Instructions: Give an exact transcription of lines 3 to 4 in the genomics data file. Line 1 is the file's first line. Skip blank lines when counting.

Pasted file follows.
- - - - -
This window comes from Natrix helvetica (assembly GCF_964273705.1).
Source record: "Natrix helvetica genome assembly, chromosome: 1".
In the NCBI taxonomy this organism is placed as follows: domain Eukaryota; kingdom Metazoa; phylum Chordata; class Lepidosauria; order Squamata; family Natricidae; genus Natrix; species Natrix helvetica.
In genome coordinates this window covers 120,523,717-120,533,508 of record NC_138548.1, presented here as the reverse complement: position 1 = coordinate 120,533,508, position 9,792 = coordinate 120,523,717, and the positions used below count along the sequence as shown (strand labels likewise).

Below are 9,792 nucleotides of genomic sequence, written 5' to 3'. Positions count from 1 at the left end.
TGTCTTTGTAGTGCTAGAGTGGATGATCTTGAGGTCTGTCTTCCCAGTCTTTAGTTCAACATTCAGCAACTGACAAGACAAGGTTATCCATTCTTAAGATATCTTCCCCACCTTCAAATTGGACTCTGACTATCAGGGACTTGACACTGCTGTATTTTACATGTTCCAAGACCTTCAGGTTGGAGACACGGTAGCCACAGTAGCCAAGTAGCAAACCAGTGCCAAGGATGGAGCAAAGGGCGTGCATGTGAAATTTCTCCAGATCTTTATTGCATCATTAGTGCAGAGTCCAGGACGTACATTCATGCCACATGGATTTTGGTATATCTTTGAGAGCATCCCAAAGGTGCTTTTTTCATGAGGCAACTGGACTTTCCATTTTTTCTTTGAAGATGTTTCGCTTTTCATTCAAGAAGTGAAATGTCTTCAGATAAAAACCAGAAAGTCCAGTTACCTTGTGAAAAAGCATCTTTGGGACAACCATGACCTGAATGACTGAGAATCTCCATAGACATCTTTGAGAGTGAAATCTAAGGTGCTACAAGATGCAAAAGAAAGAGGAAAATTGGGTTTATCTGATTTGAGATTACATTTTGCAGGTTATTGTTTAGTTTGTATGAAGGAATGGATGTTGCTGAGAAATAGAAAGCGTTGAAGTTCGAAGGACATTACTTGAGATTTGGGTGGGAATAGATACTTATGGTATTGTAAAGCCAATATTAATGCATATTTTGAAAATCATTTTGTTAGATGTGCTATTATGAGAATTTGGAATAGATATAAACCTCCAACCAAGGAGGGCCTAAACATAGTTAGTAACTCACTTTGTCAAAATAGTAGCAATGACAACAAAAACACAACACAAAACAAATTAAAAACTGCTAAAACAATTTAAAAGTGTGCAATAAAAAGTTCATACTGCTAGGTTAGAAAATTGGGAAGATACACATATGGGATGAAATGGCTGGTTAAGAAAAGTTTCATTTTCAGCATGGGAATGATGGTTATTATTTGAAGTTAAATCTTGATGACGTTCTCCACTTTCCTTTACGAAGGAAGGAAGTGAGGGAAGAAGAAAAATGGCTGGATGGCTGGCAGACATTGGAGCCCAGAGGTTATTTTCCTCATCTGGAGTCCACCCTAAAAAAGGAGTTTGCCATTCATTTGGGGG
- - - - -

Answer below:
In the NCBI taxonomy this organism is placed as follows: domain Eukaryota; kingdom Metazoa; phylum Chordata; class Lepidosauria; order Squamata; family Natricidae; genus Natrix; species Natrix helvetica.
In genome coordinates this window covers 120,523,717-120,533,508 of record NC_138548.1, presented here as the reverse complement: position 1 = coordinate 120,533,508, position 9,792 = coordinate 120,523,717, and the positions used below count along the sequence as shown (strand labels likewise).